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Eine kleine Nachtmusick although delightful is over played and perhaps even over-rated. Mozart has far greater music than this--was this music was written for one of Emperor Joseph's outdoor parties? The Serenades and Divertimienti are far more interesting, in my sometimes not so humble opinion.
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I have to say that after listening to this Berlin/Bohm set, the Haffner and Posthorn Serenades are my FAVORITE Mozart pieces out of ALL Mozart's output! All thanks to Bohm!

I swear by these discs...these pieces...these interpretations. They're highly addictive. I've compared the Haffner and Posthorn to all other versions. None come close in majesty, brilliance and sonics.

The Serenata Notturno is also quite fine actually, but I do have to say that the Eine Kleine Nachtmusik is the worst I ever heard, it's extrememly thick and stodgy, with bland and unnthusiastic playing. I never thought that would be possible coming from the Bohm & the Vienna Philharmonic! Must have had a bad day or something.

(A small sacrifice to pay for the unending joy of the Haffner and Posthorn.)

Nevertheless, you'll NEVER be able to stop thanking Mozart for writing these pieces and for Bohm, the Berlin and DG for recording them!
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Some nights I wake up in a cold sweat at the thought that a sex-tape featuring Karl Bohm will surface from the vaults to terrorise the world. What a shocker it would be! Mishaps - as they call them - might even occur if those bullet-proof glasses become fogged up. It could trigger mass defections to `other dynamics'. After all, Uncle Karl is a byword for sobriety. If such a tape exists, surely it would be the equivalent of "an oil and lube" job on a 1963 VW Beetle - which makes these performances all the more mystifying.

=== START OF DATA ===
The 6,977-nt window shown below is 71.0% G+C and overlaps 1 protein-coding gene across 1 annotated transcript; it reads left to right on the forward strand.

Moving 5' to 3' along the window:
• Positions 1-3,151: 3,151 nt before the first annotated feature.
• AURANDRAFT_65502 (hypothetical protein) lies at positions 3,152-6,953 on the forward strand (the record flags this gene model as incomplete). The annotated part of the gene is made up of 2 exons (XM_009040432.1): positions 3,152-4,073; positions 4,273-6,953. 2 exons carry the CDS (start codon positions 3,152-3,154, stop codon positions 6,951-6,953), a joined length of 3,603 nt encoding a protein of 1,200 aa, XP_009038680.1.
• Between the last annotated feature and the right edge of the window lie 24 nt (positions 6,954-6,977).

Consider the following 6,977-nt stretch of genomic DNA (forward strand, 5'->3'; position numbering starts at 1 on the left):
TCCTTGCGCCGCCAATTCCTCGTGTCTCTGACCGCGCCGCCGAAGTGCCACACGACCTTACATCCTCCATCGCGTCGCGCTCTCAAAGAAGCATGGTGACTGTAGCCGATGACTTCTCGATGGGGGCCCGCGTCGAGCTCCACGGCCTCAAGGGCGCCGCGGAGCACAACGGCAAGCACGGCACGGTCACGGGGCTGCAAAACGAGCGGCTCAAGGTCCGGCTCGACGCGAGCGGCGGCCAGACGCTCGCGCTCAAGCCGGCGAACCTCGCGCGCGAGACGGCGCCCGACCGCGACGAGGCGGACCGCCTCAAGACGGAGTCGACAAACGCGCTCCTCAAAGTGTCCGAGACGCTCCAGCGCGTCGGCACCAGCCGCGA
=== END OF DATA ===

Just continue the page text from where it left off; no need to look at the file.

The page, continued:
Something peppery - be it a forerunner of Red Bull or an impending stay at the `All Gods are Dead - Everything is Permitted Nudist Club' - has galvanised this avuncular figure to impart animal excitement to the Posthorn Serenade, K 320. Mozart-wise, there's nothing to match this performance in Bohm's discography: it's Man on Fire time. Sure, a vintage Berlin Philharmonic tear into the music with their heady alloy of torque and delicacy - even so, the adrenaline emanates from the podium. Three illustrations come to mind: the close of the first movement where the first violins red-line themselves in giving voice to the elation (7'42"ff); the Posthorn episode itself which is suggestive of an 'On the Road' frolic with Sal and Dean, followed by the ecstatic yawp that is the finale. Much the same could be said of the Haffner Serenade, K 250. This composition was written contemporaneously with "Mozart's Eroica" (Einstein) - the Piano Concerto in E Flat, K 271. In contrast to the serenades of his boyhood, it heralds the onset of maturation.